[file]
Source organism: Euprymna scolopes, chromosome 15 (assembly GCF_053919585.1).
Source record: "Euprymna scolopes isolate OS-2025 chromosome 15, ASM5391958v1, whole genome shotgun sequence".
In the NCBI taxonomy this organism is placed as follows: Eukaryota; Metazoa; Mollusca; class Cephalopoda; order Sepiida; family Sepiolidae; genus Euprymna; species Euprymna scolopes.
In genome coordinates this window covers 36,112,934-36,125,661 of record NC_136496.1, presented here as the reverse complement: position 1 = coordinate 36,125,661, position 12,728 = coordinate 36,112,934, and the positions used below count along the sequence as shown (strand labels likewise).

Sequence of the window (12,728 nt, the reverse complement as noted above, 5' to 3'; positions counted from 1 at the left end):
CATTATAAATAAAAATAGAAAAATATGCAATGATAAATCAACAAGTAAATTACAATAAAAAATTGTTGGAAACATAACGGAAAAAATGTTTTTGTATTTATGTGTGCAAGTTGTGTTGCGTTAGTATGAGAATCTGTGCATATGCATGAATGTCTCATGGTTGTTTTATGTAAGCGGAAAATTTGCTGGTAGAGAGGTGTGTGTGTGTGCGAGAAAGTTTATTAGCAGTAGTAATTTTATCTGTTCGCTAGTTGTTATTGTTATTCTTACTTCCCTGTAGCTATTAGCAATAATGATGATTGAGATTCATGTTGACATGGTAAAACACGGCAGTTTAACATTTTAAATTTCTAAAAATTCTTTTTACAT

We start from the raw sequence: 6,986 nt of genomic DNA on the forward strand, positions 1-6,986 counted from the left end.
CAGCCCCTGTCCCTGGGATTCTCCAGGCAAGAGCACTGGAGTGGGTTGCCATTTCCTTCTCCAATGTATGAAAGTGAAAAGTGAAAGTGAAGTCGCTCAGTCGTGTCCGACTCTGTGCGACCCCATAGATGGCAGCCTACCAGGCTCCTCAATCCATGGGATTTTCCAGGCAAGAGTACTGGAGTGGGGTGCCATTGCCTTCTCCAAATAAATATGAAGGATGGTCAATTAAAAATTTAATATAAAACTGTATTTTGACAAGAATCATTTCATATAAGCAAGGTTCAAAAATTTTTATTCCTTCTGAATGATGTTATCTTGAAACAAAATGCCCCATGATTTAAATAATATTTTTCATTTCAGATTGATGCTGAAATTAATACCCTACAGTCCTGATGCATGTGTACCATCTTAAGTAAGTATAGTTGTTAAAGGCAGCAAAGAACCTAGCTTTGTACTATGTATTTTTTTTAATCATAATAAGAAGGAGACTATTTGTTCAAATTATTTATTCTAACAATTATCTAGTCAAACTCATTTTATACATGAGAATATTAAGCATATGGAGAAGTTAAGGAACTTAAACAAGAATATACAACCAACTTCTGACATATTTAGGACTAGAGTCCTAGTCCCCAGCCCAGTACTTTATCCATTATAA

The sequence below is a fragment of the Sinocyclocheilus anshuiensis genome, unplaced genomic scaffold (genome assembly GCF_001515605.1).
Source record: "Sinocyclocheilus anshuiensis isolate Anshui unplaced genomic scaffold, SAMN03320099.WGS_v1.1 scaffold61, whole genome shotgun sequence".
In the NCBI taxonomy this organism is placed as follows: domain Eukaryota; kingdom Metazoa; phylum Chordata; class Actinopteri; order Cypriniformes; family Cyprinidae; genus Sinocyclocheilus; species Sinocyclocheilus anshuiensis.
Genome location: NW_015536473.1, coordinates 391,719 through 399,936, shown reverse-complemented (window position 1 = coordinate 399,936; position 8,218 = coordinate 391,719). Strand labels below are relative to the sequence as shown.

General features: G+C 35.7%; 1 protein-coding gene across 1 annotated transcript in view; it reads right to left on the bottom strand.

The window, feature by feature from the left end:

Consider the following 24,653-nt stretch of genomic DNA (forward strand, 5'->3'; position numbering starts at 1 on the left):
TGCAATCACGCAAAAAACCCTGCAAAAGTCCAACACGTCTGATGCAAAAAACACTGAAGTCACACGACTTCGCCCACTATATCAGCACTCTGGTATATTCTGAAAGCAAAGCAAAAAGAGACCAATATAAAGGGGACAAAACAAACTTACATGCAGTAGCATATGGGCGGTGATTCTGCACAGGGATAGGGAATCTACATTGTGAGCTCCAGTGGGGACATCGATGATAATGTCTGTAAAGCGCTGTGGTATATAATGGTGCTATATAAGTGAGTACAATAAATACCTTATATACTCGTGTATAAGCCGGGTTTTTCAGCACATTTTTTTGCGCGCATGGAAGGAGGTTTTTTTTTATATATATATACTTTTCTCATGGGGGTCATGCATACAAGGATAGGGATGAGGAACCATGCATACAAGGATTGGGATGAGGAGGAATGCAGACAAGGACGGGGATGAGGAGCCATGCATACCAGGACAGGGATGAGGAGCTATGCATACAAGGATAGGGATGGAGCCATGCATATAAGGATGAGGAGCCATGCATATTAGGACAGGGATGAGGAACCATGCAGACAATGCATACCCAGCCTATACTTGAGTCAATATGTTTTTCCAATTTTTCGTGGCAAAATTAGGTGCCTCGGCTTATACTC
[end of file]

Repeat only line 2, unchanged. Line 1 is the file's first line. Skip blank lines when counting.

Source record: "Euprymna scolopes isolate OS-2025 chromosome 15, ASM5391958v1, whole genome shotgun sequence".